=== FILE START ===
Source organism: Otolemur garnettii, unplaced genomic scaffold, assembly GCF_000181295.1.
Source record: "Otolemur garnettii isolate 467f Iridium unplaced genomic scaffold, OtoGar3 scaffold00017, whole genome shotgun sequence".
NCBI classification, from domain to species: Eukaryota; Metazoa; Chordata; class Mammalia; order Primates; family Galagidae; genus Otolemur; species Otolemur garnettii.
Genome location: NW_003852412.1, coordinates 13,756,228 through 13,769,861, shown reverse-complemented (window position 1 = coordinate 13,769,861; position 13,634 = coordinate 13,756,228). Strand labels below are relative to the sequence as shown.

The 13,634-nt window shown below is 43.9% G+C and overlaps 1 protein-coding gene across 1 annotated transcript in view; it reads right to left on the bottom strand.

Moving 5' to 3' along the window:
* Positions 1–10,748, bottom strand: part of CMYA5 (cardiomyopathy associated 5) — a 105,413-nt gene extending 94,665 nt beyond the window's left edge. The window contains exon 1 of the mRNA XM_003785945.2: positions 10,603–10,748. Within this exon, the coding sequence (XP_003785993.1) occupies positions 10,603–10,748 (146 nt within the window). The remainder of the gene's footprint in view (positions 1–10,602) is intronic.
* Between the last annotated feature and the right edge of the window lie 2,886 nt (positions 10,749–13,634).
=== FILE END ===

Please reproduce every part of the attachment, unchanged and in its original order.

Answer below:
Source organism: Otolemur garnettii, unplaced genomic scaffold, assembly GCF_000181295.1.
Source record: "Otolemur garnettii isolate 467f Iridium unplaced genomic scaffold, OtoGar3 scaffold00017, whole genome shotgun sequence".
NCBI classification, from domain to species: Eukaryota; Metazoa; Chordata; class Mammalia; order Primates; family Galagidae; genus Otolemur; species Otolemur garnettii.
Genome location: NW_003852412.1, coordinates 13,756,228 through 13,769,861, shown reverse-complemented (window position 1 = coordinate 13,769,861; position 13,634 = coordinate 13,756,228). Strand labels below are relative to the sequence as shown.

The 13,634-nt window shown below is 43.9% G+C and overlaps 1 protein-coding gene across 1 annotated transcript in view; it reads right to left on the bottom strand.

Moving 5' to 3' along the window:
* Positions 1–10,748, bottom strand: part of CMYA5 (cardiomyopathy associated 5) — a 105,413-nt gene extending 94,665 nt beyond the window's left edge. The window contains exon 1 of the mRNA XM_003785945.2: positions 10,603–10,748. Within this exon, the coding sequence (XP_003785993.1) occupies positions 10,603–10,748 (146 nt within the window). The remainder of the gene's footprint in view (positions 1–10,602) is intronic.
* Between the last annotated feature and the right edge of the window lie 2,886 nt (positions 10,749–13,634).